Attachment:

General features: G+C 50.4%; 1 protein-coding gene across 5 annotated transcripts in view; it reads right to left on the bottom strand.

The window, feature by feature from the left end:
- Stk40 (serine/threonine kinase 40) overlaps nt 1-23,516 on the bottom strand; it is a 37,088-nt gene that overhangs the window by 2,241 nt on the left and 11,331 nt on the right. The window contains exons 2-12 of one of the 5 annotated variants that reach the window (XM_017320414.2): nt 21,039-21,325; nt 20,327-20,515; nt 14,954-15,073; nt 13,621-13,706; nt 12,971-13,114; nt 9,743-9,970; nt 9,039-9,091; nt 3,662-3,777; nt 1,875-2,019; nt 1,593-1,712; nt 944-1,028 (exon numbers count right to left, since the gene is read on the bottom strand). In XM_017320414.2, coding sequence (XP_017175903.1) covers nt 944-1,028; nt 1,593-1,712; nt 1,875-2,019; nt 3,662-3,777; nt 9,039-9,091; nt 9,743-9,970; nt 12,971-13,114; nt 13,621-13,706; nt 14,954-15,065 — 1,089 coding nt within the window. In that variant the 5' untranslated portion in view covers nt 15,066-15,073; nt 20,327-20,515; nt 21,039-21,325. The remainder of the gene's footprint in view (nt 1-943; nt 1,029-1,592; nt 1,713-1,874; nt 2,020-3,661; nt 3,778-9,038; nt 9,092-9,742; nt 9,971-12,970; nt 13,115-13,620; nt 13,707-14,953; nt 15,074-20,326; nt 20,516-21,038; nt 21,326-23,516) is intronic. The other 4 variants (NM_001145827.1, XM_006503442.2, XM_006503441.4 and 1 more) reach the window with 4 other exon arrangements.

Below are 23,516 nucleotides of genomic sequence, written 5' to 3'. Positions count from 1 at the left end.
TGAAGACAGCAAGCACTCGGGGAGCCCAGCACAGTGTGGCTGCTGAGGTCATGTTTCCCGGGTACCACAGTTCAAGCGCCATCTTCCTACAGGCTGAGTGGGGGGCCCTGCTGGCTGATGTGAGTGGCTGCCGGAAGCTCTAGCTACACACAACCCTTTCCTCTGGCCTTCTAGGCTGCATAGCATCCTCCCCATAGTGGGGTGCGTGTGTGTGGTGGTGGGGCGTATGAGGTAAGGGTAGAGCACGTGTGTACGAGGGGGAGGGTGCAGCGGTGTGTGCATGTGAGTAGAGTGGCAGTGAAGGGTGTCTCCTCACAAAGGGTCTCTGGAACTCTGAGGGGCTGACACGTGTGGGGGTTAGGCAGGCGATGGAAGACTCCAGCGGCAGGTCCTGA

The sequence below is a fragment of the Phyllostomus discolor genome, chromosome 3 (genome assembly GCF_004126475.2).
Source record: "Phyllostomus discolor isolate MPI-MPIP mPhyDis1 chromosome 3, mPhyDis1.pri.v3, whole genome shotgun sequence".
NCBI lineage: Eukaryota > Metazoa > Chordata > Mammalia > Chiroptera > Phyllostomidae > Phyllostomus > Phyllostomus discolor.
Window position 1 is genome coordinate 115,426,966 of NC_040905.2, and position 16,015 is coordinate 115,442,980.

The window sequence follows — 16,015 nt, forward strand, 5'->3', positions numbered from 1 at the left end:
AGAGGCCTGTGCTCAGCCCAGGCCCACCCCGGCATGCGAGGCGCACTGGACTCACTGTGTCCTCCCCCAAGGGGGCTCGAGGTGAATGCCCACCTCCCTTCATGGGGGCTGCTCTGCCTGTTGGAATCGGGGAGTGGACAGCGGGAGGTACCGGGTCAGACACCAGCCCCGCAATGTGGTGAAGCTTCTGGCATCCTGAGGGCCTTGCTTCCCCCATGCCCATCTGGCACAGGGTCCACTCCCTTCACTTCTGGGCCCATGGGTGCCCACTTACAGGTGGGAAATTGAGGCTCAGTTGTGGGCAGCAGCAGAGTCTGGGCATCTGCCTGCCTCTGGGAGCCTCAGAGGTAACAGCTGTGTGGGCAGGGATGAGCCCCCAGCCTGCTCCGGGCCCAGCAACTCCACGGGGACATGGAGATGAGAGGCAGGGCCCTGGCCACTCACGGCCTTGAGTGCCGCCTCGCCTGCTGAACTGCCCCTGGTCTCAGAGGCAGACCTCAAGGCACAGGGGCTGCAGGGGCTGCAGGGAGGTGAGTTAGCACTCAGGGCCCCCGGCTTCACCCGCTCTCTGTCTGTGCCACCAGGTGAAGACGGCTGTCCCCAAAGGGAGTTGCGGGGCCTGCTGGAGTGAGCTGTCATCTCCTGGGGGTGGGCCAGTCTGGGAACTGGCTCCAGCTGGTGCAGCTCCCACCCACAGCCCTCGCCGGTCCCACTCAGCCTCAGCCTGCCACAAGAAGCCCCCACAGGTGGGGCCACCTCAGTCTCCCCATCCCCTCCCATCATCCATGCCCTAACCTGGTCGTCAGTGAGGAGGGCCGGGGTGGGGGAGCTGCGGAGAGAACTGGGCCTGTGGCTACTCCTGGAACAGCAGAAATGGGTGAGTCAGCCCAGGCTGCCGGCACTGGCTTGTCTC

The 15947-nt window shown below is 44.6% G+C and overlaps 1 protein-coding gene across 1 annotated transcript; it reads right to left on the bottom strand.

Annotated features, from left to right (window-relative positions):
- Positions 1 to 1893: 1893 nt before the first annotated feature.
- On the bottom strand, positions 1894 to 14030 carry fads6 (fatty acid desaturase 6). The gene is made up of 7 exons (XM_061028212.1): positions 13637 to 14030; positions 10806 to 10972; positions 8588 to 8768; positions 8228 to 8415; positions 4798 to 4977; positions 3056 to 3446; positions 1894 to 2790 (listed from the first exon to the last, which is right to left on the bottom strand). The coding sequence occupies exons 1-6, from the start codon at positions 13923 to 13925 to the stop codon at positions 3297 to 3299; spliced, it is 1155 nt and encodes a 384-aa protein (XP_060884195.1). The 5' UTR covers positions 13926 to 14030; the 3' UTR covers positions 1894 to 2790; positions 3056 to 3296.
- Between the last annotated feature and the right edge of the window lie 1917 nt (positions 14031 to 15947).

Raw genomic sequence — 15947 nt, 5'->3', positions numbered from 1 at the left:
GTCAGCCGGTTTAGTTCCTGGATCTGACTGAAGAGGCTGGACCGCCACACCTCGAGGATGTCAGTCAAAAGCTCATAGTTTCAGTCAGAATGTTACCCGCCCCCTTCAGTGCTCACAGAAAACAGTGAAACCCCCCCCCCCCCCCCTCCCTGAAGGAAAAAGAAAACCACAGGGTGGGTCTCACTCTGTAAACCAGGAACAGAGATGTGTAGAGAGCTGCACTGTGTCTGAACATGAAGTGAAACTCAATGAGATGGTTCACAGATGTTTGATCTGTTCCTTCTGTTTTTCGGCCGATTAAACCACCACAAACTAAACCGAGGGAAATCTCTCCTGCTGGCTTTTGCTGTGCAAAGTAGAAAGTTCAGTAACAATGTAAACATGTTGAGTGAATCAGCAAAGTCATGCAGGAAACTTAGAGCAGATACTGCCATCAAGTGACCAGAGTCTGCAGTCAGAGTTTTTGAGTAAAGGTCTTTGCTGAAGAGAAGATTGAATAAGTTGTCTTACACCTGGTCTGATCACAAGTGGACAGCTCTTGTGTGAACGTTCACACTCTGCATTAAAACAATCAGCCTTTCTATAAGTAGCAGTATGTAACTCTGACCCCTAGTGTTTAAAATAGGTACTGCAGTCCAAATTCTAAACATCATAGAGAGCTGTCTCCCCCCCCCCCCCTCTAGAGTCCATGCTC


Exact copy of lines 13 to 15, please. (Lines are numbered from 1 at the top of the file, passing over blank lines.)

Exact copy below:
Annotated features, from left to right (window-relative positions):
- Positions 1 to 1893: 1893 nt before the first annotated feature.
- On the bottom strand, positions 1894 to 14030 carry fads6 (fatty acid desaturase 6). The gene is made up of 7 exons (XM_061028212.1): positions 13637 to 14030; positions 10806 to 10972; positions 8588 to 8768; positions 8228 to 8415; positions 4798 to 4977; positions 3056 to 3446; positions 1894 to 2790 (listed from the first exon to the last, which is right to left on the bottom strand). The coding sequence occupies exons 1-6, from the start codon at positions 13923 to 13925 to the stop codon at positions 3297 to 3299; spliced, it is 1155 nt and encodes a 384-aa protein (XP_060884195.1). The 5' UTR covers positions 13926 to 14030; the 3' UTR covers positions 1894 to 2790; positions 3056 to 3296.